The attempt by the Palestinian Authority to have Palestine's statehood recognised by the UN General Assembly could backfire and set the stage for violence, warns a report by the International Crisis Group.
Palestinians express doubts and fear over UN statehood bid
JERUSALEM // If you think all West Bank Palestinians are enthusiastic about next week's vote at the United Nations for Palestinian statehood, just ask Hurriyah Ziada.
Ms Ziada, a 22-year-old sociology student at Birzeit University in the West Bank, insists UN recognition of a Palestinian state is a mistake because it also represents a tacit acknowledgement of Israel's permanence as a Jewish state.
Equally dismaying, she and others say, is that Palestinian officials, led by Palestinian Authority (PA) President Mahmoud Abbas, have been too tight-lipped not only about their reasons for pressing for a vote in the UN General Assembly, now set for Wednesday, but what will happen after it.
"Most of the people don't know what's going to happen because nobody explained to us what's actually happening," Ms Ziada said last weekend.
She is not alone in her confusion and alarm, said George Giacaman, co-founder of the Palestinian Institute for the Study of Democracy, a think-tank in Ramallah.
"The problem is that it's not clear if the PA has any plan for the day after the recognition," Mr Giacaman said. "I think most are not opposed to the idea, but the question that will become the most important in everybody's mind is, 'What do we do next?'"
By turning a deaf ear to the Palestinian public, as Palestinians such as Ms Ziada says, Mr Abbas and other top Palestinian officials may actually undermine their credibility and set the stage for violence, warns a report released on Monday by the International Crisis Group.
"Palestinian leaders, in a mix of ignorance, internal divisions and brinkmanship, oversold what they could achieve at the world body and now are scrambling to avoid further loss of domestic credibility," said the report, entitled, "Curb Your Enthusiasm: Israel and Palestine after the UN".
It refers to the UN bid as "a tale of collective mismanagement" that "is almost bound to backfire", and could trigger violence or cause the Palestinian Authority to collapse
To date, Mr Abbas and his aides have not outlined their strategy in public, let alone indicated whether the wording of the resolution they plan to introduce on the floor of the General Assembly will adhere to guidelines outlined by the US president, Barack Obama, in a speech in May. They included using the pre-1967 borders, which prevailed before the 1967 Arab-Israeli war, as a basis for negotiations.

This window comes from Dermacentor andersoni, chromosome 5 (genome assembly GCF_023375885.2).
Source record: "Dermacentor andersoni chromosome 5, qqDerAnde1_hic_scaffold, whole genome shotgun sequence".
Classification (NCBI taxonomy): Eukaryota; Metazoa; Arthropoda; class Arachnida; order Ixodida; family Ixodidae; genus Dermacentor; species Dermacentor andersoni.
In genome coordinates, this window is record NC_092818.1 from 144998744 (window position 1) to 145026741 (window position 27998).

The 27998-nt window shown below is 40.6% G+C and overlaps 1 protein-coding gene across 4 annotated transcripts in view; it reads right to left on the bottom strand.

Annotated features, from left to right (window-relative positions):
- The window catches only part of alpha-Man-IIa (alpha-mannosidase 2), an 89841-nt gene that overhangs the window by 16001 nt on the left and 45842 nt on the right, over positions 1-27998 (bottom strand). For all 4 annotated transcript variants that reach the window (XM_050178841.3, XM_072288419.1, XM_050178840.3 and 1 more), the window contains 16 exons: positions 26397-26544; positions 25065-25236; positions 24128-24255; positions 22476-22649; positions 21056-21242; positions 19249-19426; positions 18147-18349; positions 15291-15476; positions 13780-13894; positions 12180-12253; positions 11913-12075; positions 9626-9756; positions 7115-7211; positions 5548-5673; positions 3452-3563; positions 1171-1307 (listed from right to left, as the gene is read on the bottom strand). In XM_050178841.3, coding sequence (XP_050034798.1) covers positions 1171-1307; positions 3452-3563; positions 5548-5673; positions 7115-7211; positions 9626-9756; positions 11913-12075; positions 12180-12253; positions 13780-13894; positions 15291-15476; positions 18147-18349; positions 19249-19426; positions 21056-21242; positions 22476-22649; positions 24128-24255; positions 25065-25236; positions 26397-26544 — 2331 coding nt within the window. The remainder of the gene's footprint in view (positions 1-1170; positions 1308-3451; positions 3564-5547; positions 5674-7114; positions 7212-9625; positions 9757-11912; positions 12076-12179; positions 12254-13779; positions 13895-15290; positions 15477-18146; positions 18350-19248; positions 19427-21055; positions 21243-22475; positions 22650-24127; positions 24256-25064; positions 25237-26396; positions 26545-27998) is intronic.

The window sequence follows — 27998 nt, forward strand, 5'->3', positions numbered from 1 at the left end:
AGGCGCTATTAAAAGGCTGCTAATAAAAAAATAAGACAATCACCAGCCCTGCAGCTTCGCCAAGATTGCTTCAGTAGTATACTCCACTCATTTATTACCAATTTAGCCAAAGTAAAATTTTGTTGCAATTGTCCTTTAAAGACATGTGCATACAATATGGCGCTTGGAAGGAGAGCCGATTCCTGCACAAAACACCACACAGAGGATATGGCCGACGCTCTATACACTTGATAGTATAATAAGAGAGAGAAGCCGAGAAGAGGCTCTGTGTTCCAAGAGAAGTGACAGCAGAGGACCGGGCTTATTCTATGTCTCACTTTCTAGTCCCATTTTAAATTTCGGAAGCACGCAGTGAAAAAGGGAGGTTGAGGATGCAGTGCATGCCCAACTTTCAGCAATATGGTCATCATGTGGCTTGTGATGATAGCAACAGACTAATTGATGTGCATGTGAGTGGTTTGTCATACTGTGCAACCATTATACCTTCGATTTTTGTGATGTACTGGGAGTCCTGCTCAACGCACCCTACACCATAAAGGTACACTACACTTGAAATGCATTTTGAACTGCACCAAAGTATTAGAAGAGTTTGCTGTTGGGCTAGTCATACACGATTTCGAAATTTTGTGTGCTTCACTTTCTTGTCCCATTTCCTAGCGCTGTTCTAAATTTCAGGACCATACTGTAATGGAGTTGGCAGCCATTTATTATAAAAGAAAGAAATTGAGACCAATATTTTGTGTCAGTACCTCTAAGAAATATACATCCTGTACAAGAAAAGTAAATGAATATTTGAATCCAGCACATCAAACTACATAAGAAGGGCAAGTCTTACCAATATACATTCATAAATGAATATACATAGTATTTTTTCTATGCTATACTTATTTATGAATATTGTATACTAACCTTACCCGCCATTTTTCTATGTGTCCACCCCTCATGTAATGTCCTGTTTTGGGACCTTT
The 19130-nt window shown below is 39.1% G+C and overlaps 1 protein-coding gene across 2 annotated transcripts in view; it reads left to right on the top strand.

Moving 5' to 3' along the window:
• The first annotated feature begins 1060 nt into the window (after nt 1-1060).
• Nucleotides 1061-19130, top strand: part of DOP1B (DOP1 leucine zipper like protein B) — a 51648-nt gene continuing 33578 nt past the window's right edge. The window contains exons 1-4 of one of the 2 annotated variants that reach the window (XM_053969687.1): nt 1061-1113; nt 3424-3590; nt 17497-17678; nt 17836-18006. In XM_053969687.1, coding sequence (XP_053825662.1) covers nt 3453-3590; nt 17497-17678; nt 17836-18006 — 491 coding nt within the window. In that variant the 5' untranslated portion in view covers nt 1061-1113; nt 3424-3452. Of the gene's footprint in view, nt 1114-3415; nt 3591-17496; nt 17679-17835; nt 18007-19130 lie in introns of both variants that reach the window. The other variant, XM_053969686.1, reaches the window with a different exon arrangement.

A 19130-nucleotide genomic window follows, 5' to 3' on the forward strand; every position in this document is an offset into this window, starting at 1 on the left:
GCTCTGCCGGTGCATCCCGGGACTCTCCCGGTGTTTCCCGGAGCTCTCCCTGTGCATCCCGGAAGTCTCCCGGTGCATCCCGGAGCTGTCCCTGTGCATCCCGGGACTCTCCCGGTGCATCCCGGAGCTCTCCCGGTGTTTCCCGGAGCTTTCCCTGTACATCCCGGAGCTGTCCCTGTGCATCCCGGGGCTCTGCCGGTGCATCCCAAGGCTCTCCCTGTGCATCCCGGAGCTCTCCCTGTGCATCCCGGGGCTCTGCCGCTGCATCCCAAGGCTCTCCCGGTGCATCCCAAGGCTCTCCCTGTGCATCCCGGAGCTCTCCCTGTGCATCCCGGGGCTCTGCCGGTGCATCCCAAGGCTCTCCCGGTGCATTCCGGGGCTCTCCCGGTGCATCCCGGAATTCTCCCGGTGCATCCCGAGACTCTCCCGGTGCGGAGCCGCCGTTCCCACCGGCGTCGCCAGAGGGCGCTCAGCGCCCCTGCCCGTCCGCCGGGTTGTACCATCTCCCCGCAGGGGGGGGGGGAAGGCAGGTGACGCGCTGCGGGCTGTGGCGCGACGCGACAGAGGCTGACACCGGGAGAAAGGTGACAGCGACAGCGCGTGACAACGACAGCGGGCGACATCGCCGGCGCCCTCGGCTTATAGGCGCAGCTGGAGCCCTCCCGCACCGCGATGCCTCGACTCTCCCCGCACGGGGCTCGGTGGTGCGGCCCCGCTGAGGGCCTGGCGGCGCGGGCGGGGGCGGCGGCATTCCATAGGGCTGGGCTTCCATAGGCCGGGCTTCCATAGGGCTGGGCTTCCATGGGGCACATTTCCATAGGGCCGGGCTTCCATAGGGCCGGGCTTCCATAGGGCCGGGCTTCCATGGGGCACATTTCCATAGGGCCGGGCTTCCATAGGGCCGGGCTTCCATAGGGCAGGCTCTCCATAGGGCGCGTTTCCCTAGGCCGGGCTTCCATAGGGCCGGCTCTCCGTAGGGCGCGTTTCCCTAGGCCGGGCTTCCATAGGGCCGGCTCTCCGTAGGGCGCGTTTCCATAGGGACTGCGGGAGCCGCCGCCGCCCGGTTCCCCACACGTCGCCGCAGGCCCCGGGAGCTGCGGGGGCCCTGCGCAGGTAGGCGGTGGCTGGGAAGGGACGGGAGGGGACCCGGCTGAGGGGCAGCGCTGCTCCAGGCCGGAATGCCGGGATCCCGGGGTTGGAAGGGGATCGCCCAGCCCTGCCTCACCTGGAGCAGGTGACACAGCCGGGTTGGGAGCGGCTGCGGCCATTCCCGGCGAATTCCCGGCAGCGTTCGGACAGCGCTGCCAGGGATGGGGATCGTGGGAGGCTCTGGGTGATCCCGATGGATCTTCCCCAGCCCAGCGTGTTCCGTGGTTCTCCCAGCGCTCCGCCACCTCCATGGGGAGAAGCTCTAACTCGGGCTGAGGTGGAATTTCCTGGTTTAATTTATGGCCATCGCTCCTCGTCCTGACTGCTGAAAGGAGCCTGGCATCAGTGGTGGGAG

Moreover, Mr Abbas has not said publicly whether he will follow his all-but-certain victory on the floor of the General Assembly with a request to the Security Council to take up the measure. On Monday, Mr Obama called the statehood bid a "distraction" and said the United States would be veto any statehood resolution that is introduced at the Security Council.
Standing in the wings, ready to exact a political price, are Israel and its allies in US Congress, who are threatening to cut US foreign aid to the Palestinians if they go through with the vote.
Yesterday, Israel's foreign minister, Avigdor Lieberman, said there would be "harsh and grave consequences" if the Palestinians go through with their recognition plan.
"I hope that we shall not come to those harsh and grave consequences, and that common sense will prevail in all decisions taken in order to allow coexistence and progress with negotiations," he said before a meeting with Catherine Ashton, the EU foreign policy chief, in Jerusalem.
Mr Abbas appears to have given some heed to US and Israeli pressure, recently toning down his public statements, even as other prominent Palestinians have turned more strident.
Speaking last week, the Palestinian Authority president was quoted by The New York Times as saying: "Our first, second and third priority is negotiations. There is no other way to solve this."
He emphasised that no "matter what happens at the United Nations, we have to return to negotiations".
In Amman, Jordan's foreign minister took a similar view, saying his country supports a Palestinian drive for recognition at the UN but prefers negotiations toward creation of a Palestinian state.
Foreign Minister Nasser Judeh told reporters yesterday that Jordan supports the Palestinian campaign, but it should take into account the rights of Palestinian refugees, the fate of Jerusalem and the borders of a future Palestinian state. He said the "best way" to attain statehood is through "direct negotiations."
Having seen their hopes dashed with regularity at the negotiating table, many Palestinians are unmoved by such advice.
Mustafa Barghouti, a PA presidential candidate in 2005, believes the long-standing Palestinian leadership in Ramallah may have made one final, but ultimately welcome, miscalculation in going to the UN.
Asked by a reporter on Saturday if he thought the UN bid could trigger punitive measures that could lead to a potential collapse of the PA itself, Mr Barghouti said: "I wish they would do that - it would release us from the chain that's been around our necks for years."
* Additional reporting by the Associated Press